Communicating work health and safety in the context of cultural and linguistic diversity in aged care
On April16, the Research Centre for Languages and Cultures and the Asia Pacific Centre for Work Health and Safety, University of South Australia, together with Helping Hand Aged Care, held a workshop and launch of the report Communicating work health and safety in the context of cultural and linguistic diversity in aged care. The event was attended by representatives from the aged care industry, WHS sector and multicultural affairs organisations, with the report officially launched by the Pro Vice Chancellor Professor Denise Meredyth.
The report responds to unprecedented changes in the Australian aged care sector. The population is aging, traditional sources of care such as the extended family are less readily available, and there is a shortage of skilled personnel in the labour market. Combined with the changing demographics of the Australian workforce in general, there has been a significant increase in the cultural and linguistic diversity among staff and residents.
The report is based on an extensive study of communication in aged care in this context of cultural and linguistic diversity within the aged care sector, and provides recommendations on how workers, employers and residents can accomplish safety in care in this increasingly complex environment.
The research identifies ways in which diverse linguistic and cultural groups work together to develop safe work practices and more enriching experiences of work and care for those involved. Based on the findings of the report, strategies for improving communication of health and safety at work are outlined.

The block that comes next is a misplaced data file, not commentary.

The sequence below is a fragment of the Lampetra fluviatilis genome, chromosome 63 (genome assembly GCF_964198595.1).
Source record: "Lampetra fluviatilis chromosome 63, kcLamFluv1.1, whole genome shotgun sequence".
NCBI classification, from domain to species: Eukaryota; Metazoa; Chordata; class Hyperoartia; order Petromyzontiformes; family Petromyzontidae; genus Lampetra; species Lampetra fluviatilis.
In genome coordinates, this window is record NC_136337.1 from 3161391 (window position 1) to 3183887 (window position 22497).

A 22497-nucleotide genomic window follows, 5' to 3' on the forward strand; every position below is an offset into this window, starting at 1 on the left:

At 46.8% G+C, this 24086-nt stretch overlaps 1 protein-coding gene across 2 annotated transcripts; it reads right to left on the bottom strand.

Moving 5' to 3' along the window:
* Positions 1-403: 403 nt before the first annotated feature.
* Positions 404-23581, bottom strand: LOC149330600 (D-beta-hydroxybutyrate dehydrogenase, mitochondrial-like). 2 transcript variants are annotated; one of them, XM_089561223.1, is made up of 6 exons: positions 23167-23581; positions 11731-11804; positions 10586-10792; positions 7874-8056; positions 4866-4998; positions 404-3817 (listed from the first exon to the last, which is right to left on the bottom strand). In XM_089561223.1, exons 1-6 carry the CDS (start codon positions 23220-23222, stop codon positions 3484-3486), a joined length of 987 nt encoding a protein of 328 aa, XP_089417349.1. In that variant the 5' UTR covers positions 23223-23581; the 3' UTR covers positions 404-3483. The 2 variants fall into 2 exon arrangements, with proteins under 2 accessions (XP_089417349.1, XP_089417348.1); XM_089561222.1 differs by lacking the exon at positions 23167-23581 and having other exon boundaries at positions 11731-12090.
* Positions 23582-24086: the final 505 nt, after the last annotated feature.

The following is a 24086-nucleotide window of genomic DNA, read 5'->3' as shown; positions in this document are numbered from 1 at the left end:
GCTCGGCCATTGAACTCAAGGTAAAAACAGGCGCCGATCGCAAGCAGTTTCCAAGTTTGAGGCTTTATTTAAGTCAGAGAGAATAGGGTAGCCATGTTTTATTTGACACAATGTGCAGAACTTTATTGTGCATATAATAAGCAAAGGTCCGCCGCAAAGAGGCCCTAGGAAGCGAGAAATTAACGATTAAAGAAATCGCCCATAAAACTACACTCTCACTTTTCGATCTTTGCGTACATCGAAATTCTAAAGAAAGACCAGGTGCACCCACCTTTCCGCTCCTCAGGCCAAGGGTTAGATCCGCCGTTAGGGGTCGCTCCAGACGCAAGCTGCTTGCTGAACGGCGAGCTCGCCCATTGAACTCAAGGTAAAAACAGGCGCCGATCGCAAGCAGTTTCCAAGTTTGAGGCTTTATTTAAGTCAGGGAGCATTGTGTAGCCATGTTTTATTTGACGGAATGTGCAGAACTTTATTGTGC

The website can be found at: http://linguisticandculturaldiversityinagedcare.wordpress.com
Southern Multilingualism and Diversities: Some reflections
On Thursday, 12 February 2015, Distinguished Visiting Scholar, Professor Christopher Stroud gave a presentation on Southern Multilingualism and Diversities: Some reflections. The global south has long been characterised by a high degree of diversity in terms of language, culture, faith, geographic setting, and spatial mobility. While matters of diversity in the north were subsumed under various regimes of nationalism and notions of the nation-state from the late 18th to late 20th century, attempts to constrain diversity by such means in the south during colonial rule have never been particularly successful. Meanwhile, in the north, systems based on the nation-state, inflexible borders and homogeneity are under strain and borders are becoming increasingly porous. In more recent years, debates in the north have intensified in order that institutions might understand and adjust to new diversities following new translocal technologies, global economies and contemporary changes in the mobility of peoples.
Despite the crisis of diversity in the north, understandings of multilingualism and diversity, and the political and educational structures of multilingualism and diversity that build on them, continue to be seen through the lens of northern epistemologies and methodologies. This paper asks what it would mean to consider (linguistically mediated) diversities from a vantage point of the south, and what possibilities such a perspective might offer for new and more enriching engagements with debates of the north. Importantly it asks wherein a distinct particularity of southern epistemologies of multilingualism and diversities might lie.